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Handheld weapon against starships
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Naaman
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PostPosted: Fri Feb 16, 2018 4:12 am    Post subject: Reply with quote

CRMcNeill wrote:
Naaman wrote:
What Im saying is that a pilot should not be able to put crosshairs on a person and shoot them with a blaster cannon whose fire control system relies on intense heat signatures, radio frequencies and other starfighter scale criteria to differentiate between what is an enemy fighter and what is space debris, etc.

You are forgetting that pretty much every starship in the SWU comes equipped with LFIs (Life Form Indicators) that process sensor information to differentiate living beings from background noise, and even to determine what kind of living being it is. It's not too much of a stretch to assume that a starfighter's sensor system can identify a living being on the ground and throw a marker up on the pilot's viewscreen / HUD / whatever that will give him a point to aim at.

Naaman wrote:
And yes: I'd rule that a starfighter scale targeting system cannot detect a character scale target, and I would disallow the fire control dice if the gunner said, "I shoot HIM with my blaster cannon!" Instead of, "I strafe the ground with my blaster cannon!"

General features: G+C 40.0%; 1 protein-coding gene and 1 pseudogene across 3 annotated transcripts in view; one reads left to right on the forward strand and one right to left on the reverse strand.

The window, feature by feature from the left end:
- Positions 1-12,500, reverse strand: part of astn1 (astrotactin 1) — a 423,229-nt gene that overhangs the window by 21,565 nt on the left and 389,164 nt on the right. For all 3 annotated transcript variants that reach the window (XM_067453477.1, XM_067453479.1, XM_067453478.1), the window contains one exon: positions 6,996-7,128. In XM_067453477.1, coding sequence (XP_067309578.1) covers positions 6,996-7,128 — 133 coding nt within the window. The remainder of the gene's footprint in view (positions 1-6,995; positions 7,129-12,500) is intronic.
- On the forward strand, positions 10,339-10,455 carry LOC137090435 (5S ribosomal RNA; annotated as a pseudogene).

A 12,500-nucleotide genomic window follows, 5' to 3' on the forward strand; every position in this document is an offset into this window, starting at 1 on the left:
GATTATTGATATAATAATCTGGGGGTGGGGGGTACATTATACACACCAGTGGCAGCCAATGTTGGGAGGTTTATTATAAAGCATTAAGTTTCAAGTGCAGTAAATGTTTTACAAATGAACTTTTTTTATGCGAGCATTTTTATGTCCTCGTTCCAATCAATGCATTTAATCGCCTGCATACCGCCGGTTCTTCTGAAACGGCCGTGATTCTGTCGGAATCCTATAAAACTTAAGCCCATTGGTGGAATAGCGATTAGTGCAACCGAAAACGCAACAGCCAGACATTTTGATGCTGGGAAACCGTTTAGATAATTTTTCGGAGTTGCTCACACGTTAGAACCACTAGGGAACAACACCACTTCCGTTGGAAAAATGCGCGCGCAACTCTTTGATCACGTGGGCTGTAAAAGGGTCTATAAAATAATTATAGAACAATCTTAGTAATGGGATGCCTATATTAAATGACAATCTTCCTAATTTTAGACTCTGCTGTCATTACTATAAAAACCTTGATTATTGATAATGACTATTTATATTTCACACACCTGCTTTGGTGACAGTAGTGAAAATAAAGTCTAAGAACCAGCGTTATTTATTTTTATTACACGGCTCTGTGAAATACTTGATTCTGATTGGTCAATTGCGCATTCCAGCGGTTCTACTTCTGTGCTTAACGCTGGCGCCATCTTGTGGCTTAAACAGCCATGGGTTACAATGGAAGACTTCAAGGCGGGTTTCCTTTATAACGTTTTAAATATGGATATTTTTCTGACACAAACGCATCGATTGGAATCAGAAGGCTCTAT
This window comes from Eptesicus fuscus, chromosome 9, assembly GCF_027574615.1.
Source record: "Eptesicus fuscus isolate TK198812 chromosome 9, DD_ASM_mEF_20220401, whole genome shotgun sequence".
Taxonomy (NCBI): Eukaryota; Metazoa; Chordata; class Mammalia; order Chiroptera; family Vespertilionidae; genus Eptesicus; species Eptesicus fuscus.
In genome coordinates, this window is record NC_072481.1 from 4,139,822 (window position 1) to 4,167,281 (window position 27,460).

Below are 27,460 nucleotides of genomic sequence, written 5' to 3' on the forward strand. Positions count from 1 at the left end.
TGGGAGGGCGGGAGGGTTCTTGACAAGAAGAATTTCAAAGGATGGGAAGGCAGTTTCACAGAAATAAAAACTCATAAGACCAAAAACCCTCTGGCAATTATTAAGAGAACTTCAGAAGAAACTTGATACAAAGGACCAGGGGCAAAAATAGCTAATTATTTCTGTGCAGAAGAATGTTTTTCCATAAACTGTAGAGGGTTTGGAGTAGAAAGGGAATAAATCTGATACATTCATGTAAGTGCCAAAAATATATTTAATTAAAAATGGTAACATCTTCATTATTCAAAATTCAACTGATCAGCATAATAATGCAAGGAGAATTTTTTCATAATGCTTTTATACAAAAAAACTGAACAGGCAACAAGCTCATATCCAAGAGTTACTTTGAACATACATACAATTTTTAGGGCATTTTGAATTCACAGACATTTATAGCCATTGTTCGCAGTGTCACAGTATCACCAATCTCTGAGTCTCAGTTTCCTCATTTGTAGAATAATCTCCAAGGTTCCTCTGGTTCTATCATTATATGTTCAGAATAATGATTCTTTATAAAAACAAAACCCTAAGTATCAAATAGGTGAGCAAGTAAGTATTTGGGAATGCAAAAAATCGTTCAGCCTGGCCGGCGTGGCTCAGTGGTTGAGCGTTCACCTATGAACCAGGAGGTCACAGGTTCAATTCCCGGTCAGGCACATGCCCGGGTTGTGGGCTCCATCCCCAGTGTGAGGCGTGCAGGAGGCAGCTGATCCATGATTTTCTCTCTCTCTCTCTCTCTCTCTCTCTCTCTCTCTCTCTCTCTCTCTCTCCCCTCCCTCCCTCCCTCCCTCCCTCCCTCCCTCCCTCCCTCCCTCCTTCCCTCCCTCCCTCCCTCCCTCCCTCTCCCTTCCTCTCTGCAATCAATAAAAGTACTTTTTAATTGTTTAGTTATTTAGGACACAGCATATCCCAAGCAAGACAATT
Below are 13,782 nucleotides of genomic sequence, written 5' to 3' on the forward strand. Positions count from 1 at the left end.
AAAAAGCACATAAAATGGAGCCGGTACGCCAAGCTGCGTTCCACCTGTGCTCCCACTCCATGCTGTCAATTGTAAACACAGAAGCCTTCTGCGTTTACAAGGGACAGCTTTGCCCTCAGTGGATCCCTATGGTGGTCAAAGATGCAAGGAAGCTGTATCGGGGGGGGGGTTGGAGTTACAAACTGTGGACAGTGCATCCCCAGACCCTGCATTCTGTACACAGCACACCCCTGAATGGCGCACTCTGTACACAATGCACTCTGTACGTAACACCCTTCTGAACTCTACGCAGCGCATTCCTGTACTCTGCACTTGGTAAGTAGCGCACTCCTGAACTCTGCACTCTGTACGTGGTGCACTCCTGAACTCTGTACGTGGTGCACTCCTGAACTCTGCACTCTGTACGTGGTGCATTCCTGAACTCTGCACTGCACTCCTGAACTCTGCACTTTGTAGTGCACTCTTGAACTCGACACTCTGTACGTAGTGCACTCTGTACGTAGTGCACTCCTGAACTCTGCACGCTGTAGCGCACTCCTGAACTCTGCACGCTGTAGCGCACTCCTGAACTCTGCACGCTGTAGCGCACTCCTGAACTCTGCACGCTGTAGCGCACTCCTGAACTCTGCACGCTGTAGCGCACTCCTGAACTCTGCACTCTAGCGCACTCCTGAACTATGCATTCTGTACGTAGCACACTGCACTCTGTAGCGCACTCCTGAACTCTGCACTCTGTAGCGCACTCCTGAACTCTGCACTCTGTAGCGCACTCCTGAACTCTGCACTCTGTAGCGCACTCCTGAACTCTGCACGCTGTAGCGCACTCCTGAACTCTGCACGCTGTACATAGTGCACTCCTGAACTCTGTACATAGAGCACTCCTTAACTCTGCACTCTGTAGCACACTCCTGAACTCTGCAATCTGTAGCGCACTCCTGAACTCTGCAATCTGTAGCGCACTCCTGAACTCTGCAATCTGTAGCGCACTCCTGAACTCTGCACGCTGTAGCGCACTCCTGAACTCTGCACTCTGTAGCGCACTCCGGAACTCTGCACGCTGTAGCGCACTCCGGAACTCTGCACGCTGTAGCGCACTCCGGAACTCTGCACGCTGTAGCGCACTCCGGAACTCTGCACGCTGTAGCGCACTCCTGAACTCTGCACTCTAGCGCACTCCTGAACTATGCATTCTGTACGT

The problem you're having is trying to make the rule conform to the letter of the law of reality, and not the spirit. You are, essentially, making a blanket prohibition on a certain task in the game, then trying to find a way to allow it to happen anyway, rather than simply letting the dice do the work of making the seemingly impossible just very difficult.

If the starfighter pilot's ultimate goal is to hit the ground as close to the characters as possible in the hopes of inflicting damage, then there is no need to argue the semantics of exactly who or what the pilot is shooting at; his goal is NOT to simply strafe the ground, it is to attack the characters. The idea is to land high-powered energy beams as close to the characters as possible to inflict maximum damage, even if a direct hit is highly improbable.